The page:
James Joyce is undoubtedly the most influential writer of the early 20th Century. A master of the stream of consciousness technique, Joyce’s career defining work was the Ulysses (1922), a modern version of Homer’s Odyssey with three main characters similar to the ones in Odyssey. Ulysses has gained the reputation of being amongst the finest novels ever written.
Belonging to a big family, James Augustine Aloysius Joyce was born in Dublin, Ireland on February 2, 1882. He was the eldest son of John Stanislaus Joyce and Marry Murray Joyce who had 9 more children. His father was a singer whose disinterest and drinking led the Joyces to live in tight financial conditions. An exceptional child, James was very fond of writing and exploring literature. Not wanting to waste his talents, Joyce’s family encouraged him to get an education. He attended the Irish schools of Clogowes Wood College and Belvedere College moving on to earning a Bachelor of Arts degree majoring in modern languages from the Royal University in Dublin.
Joyce moved to Paris in 1902 where he pursued journalism and teaching. However, he returned to Dublin a year later upon receiving a telegram informing him of his mother’s critical condition but left again after her death, this time with Nora Barnacle, who would later become his wife. They settled in Trieste, Italy. He made a living by teaching English, one of the 17 languages he spoke.
Joyce’s first book entitled Dubliners (1914) was a collection of 15 short stories. Portrait of the Artist as a Young Man, his second publication two years later was a novel. Although the books did not gain much recognition, they were noticed by American poet, Ezra Pound who acknowledged the author’s avant-garde style. Joyce started developing the foundation of his masterpiece Ulysses in the onset of World War I when he moved to Zürich with his family. The book was first published in France and was banned in the US and UK due to censorship rules where it became legally available in 1933 after much struggle and debate which only added to the hype of the book.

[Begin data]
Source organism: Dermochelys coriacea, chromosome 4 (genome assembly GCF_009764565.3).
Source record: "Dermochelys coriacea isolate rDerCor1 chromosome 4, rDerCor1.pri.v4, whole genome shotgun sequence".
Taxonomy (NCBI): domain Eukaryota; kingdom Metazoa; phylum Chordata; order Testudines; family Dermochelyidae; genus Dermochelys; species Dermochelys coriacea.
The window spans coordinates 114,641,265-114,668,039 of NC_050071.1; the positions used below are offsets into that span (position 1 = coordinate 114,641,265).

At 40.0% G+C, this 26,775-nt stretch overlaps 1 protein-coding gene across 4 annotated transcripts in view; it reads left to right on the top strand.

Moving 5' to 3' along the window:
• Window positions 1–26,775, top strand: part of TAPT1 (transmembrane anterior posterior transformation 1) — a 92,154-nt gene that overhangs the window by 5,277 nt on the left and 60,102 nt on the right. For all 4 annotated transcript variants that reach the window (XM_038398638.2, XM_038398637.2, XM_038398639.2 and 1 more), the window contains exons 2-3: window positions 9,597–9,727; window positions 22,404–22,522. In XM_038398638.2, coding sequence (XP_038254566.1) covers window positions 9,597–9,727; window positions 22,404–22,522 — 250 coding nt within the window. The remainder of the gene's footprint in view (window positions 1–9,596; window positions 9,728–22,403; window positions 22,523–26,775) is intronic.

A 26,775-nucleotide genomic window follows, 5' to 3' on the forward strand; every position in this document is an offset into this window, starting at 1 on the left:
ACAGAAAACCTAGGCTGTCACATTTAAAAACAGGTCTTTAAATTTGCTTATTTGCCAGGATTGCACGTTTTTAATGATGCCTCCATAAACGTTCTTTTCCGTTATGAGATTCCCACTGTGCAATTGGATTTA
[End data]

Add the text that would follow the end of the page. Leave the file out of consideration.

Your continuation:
The publication of Ulysses ended the struggling days of Joyce and he moved to Paris with his family. In 1923 Joyce started work on his next famous work, Finnegans Wake. It was during this time that Joyce developed an eye condition due to glaucoma that would cause him to go near blind for some years. The first part of the novel was published in Madox Ford’s transatlantic review in April 1924 and was referred to as Work in Progress. The second and final part appeared in 1939. While some people called it a masterpiece, others criticized it for being a very difficult read. However, the book became popular and earned the title of book of the week both in the US and UK.
Joyce spent the last days of his life in Zürich where he moved after the collapse of France in World War II. He died on January 13, 1941. Today, the contribution of James Joyce to literature is celebrated every year on June 16 in Dublin where a statue of Joyce also stands on North Earl Street. The library at the University College in Dublin is also named after James Joyce.